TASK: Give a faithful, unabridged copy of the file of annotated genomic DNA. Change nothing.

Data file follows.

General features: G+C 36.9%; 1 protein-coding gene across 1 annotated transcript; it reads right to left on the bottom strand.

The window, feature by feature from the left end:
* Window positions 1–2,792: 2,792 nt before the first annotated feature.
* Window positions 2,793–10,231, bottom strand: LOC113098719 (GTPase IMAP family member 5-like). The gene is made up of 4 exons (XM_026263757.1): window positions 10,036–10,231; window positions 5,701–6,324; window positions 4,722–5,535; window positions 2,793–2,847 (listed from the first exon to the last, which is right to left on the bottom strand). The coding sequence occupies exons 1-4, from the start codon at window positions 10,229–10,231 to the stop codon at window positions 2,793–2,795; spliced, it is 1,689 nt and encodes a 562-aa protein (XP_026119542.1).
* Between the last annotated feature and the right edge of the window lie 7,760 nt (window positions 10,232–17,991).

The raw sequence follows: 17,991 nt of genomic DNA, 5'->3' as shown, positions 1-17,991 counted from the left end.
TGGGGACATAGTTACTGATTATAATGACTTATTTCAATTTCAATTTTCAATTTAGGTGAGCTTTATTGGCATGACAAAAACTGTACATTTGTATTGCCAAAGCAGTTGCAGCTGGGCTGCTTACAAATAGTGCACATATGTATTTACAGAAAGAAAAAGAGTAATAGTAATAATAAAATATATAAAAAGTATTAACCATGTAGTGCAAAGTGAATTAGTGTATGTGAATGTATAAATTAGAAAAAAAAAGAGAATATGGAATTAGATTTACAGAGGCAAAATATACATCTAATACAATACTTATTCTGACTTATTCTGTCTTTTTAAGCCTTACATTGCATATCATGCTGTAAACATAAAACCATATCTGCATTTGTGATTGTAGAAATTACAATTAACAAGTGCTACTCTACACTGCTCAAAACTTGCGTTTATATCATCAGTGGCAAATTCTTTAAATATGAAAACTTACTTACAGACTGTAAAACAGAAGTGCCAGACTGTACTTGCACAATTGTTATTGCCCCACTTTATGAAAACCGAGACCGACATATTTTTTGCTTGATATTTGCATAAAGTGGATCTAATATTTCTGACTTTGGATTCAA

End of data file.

General features: G+C 36.9%; 1 protein-coding gene across 1 annotated transcript; it reads right to left on the bottom strand.

The window, feature by feature from the left end:
* Window positions 1–2,792: 2,792 nt before the first annotated feature.
* Window positions 2,793–10,231, bottom strand: LOC113098719 (GTPase IMAP family member 5-like). The gene is made up of 4 exons (XM_026263757.1): window positions 10,036–10,231; window positions 5,701–6,324; window positions 4,722–5,535; window positions 2,793–2,847 (listed from the first exon to the last, which is right to left on the bottom strand). The coding sequence occupies exons 1-4, from the start codon at window positions 10,229–10,231 to the stop codon at window positions 2,793–2,795; spliced, it is 1,689 nt and encodes a 562-aa protein (XP_026119542.1).
* Between the last annotated feature and the right edge of the window lie 7,760 nt (window positions 10,232–17,991).

The raw sequence follows: 17,991 nt of genomic DNA, 5'->3' as shown, positions 1-17,991 counted from the left end.
TGGGGACATAGTTACTGATTATAATGACTTATTTCAATTTCAATTTTCAATTTAGGTGAGCTTTATTGGCATGACAAAAACTGTACATTTGTATTGCCAAAGCAGTTGCAGCTGGGCTGCTTACAAATAGTGCACATATGTATTTACAGAAAGAAAAAGAGTAATAGTAATAATAAAATATATAAAAAGTATTAACCATGTAGTGCAAAGTGAATTAGTGTATGTGAATGTATAAATTAGAAAAAAAAAGAGAATATGGAATTAGATTTACAGAGGCAAAATATACATCTAATACAATACTTATTCTGACTTATTCTGTCTTTTTAAGCCTTACATTGCATATCATGCTGTAAACATAAAACCATATCTGCATTTGTGATTGTAGAAATTACAATTAACAAGTGCTACTCTACACTGCTCAAAACTTGCGTTTATATCATCAGTGGCAAATTCTTTAAATATGAAAACTTACTTACAGACTGTAAAACAGAAGTGCCAGACTGTACTTGCACAATTGTTATTGCCCCACTTTATGAAAACCGAGACCGACATATTTTTTGCTTGATATTTGCATAAAGTGGATCTAATATTTCTGACTTTGGATTCAA